House and Senate approve FY 2011 spending bill

The House on Thursday passed a bill reflecting last week's agreement to fund the federal government for the rest of fiscal 2011 by a 260-167 vote in which most Republicans supported it and most Democrats opposed it. The Senate approved the bill hours later by a 81-19 margin.

The White House released a statement from Press Secretary Jay Carney in reaction to the bill's passage.

"As the President said last week, we are pleased that Democrats and Republicans, on behalf of all Americans, were able to reach an agreement to avert a government shutdown by making significant spending cuts while still investing in our future," it reads.  "Because of this deal, small businesses will continue to receive loans, families will continue to receive mortgages, and hundreds of thousands of government workers and our military personnel will get their paychecks on time."

Although President Obama helped broker the deal and it came with the support of Democratic leaders in Congress, 108 House Democrats voted against it, with 81 yes votes.

Fifty-nine Republicans voted against the measure, a sign that many conservatives are still disappointed that their leadership was not able to negotiate deeper spending cuts. That's also more than the 54 Republicans who voted against a three-week spending resolution in March over complaints that more dramatic spending reductions were not made.

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Members on both sides praised the ability of Congress to come together on an agreement, and both Republicans and Democrats argued in favor of what they called a "flawed" deal.

House Speaker John Boehner (R-Ohio) agreed that few are happy with the deal, but said little else could be expected given the political split in Congress.

"Is it perfect? No. I'd be the first one to admit that it's flawed," Boehner said. "Well, welcome to divided government."

Boehner said he wishes more cuts could have been achieved, and hinted that more would be coming. "Does it cut enough? No. Do I wish it cut more? Absolutely. And do we need to cut more? Absolutely."

House Minority Whip Steny Hoyer (D-Md.) announced that he would vote for the resolution and called on his colleagues to do the same.

"We have a choice to make," Hoyer said. "That choice is whether we will come together, work together, try to make the best possible agreement that we can make and then move together. I think the American public expects us to do that."


More on the FY 2011 budget deal:
♦ Congress approves measure to cut $39.9B
♦ 108 House Dems defy Obama on vote
♦ Bachmann, Paul among 59 Republicans to vote against
♦ Boehner: 'Welcome to divided government'


Only a handful of Democrats spoke out against the deal, and many more welcomed the ability of Republicans to back away from steeper cuts in H.R. 1, the House-passed spending bill that would have cut $61 billion compared to Obama's budget request instead of the nearly $40 billion agreed to last week.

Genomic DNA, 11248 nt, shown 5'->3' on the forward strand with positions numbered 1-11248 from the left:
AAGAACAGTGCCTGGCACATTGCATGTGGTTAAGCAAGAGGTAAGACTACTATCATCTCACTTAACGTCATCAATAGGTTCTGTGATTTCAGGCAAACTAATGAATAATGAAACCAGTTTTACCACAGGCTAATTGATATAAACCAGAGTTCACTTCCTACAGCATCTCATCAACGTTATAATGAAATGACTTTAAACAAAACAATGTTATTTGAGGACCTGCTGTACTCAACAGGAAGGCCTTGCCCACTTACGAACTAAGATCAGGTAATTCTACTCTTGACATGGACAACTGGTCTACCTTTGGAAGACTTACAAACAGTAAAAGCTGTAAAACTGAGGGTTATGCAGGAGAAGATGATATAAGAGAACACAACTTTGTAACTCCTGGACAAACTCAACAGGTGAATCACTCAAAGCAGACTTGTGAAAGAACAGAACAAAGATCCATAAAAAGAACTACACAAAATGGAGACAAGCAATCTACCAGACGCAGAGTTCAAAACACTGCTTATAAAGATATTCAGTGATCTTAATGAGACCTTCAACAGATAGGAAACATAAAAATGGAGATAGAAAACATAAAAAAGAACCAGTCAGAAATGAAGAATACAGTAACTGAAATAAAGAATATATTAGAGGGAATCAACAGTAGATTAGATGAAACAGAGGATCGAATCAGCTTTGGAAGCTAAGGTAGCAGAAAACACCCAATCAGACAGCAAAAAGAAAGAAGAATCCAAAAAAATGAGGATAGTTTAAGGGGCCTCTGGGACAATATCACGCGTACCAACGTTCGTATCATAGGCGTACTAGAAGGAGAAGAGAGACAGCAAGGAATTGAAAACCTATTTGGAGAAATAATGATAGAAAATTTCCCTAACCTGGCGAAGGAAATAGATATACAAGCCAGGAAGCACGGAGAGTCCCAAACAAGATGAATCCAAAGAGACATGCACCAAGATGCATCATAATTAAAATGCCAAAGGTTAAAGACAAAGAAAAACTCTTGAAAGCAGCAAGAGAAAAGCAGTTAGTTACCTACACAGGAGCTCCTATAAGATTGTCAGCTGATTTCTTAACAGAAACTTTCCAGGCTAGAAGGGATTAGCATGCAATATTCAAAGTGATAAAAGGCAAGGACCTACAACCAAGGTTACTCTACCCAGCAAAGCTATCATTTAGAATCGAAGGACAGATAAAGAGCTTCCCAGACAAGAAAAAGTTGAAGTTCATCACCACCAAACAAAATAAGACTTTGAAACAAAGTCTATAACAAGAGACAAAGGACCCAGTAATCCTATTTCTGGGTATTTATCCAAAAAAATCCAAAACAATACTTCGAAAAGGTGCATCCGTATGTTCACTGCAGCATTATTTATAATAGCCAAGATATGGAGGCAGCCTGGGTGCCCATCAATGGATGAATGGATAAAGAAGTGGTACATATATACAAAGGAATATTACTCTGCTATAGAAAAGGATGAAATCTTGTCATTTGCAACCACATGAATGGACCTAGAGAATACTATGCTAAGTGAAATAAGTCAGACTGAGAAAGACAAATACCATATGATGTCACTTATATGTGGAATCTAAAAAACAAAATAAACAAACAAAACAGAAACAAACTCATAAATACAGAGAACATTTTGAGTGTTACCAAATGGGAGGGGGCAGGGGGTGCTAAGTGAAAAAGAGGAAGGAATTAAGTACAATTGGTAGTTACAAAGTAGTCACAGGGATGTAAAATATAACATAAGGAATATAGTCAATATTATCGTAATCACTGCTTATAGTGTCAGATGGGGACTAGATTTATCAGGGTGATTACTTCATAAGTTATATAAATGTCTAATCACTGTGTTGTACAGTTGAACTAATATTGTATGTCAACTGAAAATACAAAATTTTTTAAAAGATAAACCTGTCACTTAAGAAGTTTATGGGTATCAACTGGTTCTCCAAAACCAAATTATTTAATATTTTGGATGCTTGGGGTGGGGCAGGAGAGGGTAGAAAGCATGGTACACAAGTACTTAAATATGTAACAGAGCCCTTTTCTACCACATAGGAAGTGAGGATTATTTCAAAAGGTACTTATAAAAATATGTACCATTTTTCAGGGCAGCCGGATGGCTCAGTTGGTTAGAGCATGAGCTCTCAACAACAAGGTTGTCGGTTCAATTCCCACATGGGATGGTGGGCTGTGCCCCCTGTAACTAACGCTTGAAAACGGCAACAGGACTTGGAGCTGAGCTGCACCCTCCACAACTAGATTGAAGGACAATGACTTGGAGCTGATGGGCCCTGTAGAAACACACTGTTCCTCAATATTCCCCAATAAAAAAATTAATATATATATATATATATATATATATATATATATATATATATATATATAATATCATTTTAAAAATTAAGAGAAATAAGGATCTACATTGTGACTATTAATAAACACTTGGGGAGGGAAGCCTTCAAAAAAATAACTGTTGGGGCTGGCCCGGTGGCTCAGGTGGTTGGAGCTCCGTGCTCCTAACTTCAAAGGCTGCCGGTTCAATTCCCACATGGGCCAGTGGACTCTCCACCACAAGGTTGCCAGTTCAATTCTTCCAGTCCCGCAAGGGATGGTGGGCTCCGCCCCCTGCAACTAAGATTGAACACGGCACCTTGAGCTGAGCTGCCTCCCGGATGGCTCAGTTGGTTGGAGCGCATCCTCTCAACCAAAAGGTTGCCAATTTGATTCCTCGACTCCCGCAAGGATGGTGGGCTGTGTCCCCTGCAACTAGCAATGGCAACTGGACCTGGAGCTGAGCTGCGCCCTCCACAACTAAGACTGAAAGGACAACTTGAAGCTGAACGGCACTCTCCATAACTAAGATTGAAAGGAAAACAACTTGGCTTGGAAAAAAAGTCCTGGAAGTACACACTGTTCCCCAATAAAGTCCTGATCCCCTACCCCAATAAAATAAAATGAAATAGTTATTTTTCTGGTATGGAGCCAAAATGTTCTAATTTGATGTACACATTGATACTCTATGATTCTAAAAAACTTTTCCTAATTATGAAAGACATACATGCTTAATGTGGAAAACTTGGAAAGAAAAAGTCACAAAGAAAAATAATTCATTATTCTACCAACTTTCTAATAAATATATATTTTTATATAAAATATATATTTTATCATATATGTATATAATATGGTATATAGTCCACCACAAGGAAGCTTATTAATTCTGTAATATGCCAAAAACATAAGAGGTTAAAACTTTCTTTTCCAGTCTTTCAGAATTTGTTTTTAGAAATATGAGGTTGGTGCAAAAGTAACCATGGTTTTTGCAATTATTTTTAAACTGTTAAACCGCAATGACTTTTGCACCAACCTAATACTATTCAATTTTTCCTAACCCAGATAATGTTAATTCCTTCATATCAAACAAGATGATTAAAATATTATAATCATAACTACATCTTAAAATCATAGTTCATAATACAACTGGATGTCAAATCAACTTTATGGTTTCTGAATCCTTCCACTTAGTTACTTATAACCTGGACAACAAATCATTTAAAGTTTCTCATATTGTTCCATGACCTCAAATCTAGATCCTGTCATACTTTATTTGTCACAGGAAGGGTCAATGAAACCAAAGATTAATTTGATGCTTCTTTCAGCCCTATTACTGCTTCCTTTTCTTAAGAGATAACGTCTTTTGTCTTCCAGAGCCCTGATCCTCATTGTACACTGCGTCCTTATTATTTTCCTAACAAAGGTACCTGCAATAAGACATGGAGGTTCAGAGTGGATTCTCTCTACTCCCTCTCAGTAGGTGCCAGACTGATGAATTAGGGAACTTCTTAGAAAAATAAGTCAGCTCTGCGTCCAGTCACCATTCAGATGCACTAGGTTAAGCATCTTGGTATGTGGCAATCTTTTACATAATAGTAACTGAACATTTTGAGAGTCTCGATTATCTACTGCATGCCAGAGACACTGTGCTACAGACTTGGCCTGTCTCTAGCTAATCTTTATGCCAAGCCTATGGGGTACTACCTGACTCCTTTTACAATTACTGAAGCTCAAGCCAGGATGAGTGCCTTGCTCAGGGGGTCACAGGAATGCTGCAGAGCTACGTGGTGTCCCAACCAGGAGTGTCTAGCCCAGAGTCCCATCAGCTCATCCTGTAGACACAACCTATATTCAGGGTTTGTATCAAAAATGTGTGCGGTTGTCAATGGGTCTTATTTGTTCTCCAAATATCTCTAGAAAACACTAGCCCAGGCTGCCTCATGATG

"It also shows that they're not wedded to H.R. 1," Rep. Sam Farr (D-Calif.) said. "The message goes out that they make adjustments."

Farr and others, such as Appropriations Committee Ranking Member Norm Dicks (D-Wash.), noted that the compromise agreement in H.R. 1473 restores funding to several programs that were cut in H.R. 1, including nutrition programs for pregnant women and food-safety programs.

Even during the debate, Republican leaders sought to fight off concerns that the eleventh-hour budget deal would not cut the $39.9 billion negotiators advertised. Conservatives criticized the division of cuts between discretionary and mandatory spending, and the nonpartisan Congressional Budget Office issued a report late Wednesday that found the legislation shaves only $352 million in non-emergency spending this year.

"I just think it's total nonsense," Boehner said of that analysis. "A cut is a cut. The final agreement cuts nearly $40 billion in budget authority, taking away the license to spend the money, which will result in a deficit savings of an estimated $315 billion over the next decade."

After the House vote, members began consideration of two healthcare resolutions that would amend the spending bill: one to block federal funding for Planned Parenthood and another defund last year's healthcare law. House passage of these resolutions meant little because they were defeated in the Senate a few hours later and will not be included in the final FY 2011 spending bill.

The Senate defeated the Planned Parenthood amendment by a 42 to 58 vote. The House passed that resolution 240-185.

The Senate defeated the bill to defund the healthcare law, 47 to 53. The House passed that resolution 245-189.

Both measures were required to meet a 60-vote threshold in the Senate.

Near the end of the debate, Appropriations Committee Chairman Hal Rogers (R-Ky.) made a comment that likely reflects the sentiment of most members, who have been dealing with 2011 spending virtually since the new Congress began.

"I just want this bill over with," he said. The Senate could fulfill that request shortly, as it is expected to take up the bill later Thursday.